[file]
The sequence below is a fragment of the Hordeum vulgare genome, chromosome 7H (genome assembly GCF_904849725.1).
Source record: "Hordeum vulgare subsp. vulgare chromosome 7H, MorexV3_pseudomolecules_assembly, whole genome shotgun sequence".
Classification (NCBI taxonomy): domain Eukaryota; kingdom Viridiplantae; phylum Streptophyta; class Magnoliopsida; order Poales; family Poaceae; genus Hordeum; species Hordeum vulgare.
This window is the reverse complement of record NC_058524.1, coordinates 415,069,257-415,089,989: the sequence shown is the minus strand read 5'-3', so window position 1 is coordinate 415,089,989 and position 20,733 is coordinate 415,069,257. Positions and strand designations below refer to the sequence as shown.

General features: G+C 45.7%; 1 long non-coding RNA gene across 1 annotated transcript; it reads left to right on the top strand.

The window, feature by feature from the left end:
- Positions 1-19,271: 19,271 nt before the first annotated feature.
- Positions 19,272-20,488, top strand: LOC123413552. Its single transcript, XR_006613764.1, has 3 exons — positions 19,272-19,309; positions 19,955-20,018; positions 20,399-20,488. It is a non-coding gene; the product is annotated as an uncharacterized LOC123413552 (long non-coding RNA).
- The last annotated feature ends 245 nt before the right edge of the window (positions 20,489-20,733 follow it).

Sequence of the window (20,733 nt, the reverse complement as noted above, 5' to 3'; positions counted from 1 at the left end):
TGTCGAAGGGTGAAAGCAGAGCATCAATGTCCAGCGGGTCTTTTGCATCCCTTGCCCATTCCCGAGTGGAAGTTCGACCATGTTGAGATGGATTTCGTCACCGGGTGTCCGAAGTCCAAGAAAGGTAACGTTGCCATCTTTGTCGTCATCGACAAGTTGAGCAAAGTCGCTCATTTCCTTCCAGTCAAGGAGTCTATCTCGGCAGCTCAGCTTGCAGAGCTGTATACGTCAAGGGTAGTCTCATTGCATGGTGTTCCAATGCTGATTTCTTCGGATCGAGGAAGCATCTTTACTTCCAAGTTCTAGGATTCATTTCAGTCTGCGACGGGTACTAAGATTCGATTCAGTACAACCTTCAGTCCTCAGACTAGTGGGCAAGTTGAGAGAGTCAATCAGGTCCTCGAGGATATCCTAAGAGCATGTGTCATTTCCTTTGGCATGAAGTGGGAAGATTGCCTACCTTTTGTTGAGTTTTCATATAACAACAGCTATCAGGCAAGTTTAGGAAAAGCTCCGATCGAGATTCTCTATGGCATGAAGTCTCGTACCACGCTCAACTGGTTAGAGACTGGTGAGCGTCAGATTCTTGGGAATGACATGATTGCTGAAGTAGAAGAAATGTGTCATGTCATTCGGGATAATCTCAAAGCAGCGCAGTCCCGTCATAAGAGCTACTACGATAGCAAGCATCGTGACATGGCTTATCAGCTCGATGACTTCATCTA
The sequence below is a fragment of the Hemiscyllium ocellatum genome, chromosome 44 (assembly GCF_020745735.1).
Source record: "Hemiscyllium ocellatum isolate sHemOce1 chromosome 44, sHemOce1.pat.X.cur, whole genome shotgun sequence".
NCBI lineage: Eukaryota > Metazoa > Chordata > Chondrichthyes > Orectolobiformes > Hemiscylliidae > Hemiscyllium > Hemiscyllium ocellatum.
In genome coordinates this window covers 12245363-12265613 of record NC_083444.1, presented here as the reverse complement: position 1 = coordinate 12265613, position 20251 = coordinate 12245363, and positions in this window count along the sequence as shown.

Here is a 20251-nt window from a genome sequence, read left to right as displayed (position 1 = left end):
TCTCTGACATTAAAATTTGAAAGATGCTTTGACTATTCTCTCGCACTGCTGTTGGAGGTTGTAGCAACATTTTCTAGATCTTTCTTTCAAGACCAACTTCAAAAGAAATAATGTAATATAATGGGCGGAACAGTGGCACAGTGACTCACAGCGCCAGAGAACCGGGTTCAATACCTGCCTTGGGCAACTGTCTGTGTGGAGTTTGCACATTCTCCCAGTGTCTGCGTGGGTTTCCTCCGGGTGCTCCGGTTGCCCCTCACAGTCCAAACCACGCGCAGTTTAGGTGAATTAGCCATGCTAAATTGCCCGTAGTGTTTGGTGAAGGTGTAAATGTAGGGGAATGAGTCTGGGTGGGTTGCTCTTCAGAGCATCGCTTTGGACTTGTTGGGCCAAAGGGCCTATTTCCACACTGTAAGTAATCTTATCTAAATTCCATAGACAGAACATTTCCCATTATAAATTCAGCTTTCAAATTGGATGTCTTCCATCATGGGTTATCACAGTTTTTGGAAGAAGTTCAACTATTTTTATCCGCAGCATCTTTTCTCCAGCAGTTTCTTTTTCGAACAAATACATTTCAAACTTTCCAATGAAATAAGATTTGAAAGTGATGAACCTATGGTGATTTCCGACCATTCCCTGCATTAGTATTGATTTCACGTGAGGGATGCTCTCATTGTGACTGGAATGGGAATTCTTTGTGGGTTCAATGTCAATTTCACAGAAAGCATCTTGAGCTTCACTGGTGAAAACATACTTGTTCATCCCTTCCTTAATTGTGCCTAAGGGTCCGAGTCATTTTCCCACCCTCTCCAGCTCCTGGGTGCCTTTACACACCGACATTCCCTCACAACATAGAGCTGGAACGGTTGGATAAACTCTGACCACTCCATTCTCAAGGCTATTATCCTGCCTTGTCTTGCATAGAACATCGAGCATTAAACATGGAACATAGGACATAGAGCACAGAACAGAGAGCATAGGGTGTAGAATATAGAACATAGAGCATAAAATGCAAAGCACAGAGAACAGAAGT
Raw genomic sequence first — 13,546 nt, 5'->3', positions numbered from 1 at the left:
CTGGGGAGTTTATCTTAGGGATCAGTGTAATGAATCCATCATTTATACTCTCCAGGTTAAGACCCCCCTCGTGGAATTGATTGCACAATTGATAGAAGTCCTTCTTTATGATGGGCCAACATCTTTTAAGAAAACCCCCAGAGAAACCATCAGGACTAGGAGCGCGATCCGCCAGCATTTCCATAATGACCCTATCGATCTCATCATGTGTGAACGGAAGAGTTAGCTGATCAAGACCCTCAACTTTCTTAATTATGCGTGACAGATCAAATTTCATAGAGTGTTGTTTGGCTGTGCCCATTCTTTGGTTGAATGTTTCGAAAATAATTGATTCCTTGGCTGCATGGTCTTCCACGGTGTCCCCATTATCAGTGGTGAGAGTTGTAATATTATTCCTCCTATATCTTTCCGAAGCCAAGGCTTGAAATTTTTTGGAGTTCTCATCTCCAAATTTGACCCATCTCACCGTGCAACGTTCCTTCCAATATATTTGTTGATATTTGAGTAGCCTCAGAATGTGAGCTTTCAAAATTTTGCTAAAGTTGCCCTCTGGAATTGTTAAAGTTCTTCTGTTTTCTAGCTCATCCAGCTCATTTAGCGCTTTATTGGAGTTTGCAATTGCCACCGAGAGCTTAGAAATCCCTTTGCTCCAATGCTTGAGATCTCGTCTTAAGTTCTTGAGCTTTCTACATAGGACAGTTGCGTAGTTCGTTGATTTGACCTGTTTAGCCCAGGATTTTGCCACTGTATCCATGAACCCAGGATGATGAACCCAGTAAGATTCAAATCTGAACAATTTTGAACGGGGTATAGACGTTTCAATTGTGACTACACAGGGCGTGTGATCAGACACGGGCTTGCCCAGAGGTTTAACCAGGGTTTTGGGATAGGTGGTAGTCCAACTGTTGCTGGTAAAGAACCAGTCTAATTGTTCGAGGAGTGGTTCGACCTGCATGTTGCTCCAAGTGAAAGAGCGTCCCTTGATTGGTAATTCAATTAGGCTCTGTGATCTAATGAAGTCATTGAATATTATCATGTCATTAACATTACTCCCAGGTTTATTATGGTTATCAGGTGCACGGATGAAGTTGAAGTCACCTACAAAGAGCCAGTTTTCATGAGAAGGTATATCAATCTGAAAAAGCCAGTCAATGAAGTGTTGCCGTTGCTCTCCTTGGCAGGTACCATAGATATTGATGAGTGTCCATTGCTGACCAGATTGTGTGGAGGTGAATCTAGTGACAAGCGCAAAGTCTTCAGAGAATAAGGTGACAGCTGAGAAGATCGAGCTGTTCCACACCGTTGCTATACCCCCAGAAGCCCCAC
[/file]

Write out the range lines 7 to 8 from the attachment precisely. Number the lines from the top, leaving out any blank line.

- Positions 1-19,271: 19,271 nt before the first annotated feature.
- Positions 19,272-20,488, top strand: LOC123413552. Its single transcript, XR_006613764.1, has 3 exons — positions 19,272-19,309; positions 19,955-20,018; positions 20,399-20,488. It is a non-coding gene; the product is annotated as an uncharacterized LOC123413552 (long non-coding RNA).